We explore. We discover.


Come 2020, I am not sure if people will still visit libraries and bookstores. Utterly sad, I know. But I don't know. We are so dependent on the Internet. To top it all, rumours like "No bright future for libraries and print versions of books" because of tablets and ereaders is even depressing.

As a child, I still remember going to a library every evening with my mother. It was a ritual she never missed. And I made sure I was a part of it. Even today, my mother purchases books from the local stores instead of relying on the online stores. So does my father.  Taking the cue from them, I have firmly decided that I would purchase books from bookstores only. 

I am quite obstinate about it.

Let me tell you this. Libraries and bookstores are magical. You will never know what stories they hold high up their chest unless you visit them. Walk up to your closest bookstore or library, and fall in love with a world that will cast a spell on you forever.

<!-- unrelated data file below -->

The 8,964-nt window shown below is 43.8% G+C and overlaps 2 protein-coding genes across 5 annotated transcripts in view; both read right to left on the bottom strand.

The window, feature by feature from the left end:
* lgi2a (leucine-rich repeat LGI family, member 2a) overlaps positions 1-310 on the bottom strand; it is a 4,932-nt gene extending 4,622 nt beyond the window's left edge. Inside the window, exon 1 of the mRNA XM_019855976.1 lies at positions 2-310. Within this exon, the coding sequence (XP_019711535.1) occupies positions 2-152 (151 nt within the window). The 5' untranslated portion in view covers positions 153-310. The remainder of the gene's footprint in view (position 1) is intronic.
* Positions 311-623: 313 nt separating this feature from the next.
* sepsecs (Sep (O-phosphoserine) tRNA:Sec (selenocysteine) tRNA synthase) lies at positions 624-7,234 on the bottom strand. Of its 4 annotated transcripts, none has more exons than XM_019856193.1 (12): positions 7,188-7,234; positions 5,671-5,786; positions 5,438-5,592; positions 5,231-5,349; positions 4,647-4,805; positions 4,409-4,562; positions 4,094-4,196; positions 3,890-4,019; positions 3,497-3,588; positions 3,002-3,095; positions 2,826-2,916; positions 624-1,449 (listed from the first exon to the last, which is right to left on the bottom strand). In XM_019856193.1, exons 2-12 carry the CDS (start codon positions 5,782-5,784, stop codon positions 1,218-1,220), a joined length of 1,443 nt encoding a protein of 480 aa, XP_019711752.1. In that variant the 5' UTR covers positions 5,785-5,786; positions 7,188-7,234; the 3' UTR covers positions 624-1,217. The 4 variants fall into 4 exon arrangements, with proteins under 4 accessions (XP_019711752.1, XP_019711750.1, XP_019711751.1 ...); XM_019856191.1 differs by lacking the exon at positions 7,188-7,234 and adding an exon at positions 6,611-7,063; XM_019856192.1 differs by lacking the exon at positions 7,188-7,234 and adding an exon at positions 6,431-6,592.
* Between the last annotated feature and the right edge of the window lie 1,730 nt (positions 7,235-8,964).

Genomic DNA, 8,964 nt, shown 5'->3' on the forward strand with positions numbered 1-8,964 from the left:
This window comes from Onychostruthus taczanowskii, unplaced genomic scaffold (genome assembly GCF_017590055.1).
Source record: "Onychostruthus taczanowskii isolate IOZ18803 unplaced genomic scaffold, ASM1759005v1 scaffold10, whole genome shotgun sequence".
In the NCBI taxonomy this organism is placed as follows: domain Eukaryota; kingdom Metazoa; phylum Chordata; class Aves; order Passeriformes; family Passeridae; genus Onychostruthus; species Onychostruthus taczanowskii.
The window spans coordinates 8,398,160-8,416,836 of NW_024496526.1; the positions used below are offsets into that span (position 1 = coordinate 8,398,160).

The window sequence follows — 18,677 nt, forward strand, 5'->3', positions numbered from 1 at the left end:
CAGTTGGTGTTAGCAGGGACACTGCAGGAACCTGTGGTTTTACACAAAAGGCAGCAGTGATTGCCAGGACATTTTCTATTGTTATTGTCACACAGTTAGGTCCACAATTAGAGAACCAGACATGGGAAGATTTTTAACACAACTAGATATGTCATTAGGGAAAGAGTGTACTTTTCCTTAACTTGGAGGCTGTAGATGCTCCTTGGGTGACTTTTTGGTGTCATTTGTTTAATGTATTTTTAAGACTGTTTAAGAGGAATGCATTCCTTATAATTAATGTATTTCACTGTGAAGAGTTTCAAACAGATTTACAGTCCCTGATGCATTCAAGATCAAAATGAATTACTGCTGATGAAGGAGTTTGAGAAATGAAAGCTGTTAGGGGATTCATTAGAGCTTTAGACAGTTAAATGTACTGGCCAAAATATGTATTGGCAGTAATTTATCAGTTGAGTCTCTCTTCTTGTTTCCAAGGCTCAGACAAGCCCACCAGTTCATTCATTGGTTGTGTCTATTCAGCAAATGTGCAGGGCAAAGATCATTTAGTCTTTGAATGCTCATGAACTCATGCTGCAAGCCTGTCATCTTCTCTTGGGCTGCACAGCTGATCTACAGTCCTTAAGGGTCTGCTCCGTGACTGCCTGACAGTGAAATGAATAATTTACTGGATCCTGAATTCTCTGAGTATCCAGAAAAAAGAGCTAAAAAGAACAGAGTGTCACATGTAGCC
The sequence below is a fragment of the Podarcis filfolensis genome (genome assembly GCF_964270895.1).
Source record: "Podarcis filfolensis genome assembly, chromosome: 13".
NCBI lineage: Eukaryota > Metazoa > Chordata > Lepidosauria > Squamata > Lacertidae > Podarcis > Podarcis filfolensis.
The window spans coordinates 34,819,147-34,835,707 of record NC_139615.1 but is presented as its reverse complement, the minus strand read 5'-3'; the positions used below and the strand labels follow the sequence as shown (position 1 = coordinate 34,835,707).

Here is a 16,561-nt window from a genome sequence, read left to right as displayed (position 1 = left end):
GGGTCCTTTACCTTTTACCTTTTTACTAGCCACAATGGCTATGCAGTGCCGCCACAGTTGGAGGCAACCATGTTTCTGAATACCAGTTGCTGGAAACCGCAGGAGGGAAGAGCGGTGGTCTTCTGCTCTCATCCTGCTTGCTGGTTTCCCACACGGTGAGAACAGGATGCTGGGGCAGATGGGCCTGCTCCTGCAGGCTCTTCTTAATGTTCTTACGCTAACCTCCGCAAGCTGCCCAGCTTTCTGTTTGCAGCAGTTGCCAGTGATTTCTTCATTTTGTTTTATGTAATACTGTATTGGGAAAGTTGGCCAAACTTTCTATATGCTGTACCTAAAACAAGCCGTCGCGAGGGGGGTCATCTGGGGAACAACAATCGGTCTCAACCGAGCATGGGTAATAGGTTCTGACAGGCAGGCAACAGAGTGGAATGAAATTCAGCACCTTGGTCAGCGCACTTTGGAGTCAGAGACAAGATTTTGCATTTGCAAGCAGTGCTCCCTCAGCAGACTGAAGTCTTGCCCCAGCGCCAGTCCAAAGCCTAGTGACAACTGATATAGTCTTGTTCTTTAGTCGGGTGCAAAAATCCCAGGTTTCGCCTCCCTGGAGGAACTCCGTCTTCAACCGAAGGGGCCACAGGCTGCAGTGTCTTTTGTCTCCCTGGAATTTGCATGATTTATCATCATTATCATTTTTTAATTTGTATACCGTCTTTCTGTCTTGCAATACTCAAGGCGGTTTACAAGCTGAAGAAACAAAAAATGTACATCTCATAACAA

We cannot let libraries and bookstores go extinct only because we refuse to visit them. 

As long as human race exists, stories and storytellers will thrive. While we are at it, we might as well give our next generation of individuals a fine experience of being in a library than learn about them on their iPad.

Friday, February 13, 2015

The Little Joys of Life!

By Sunaina Patnaik at Friday, February 13, 2015 2 comments

“Nothing is ever really lost to us as long as we remember it.” 

― L.M. Montgomery, The Story Girl

I have been counting my highs and lows this week.

Yes, that's what free time does to you. I  haven't had time to think about the trivial things for quite a time now. Needless to mention, I pay a lot of attention to the inconsequential things.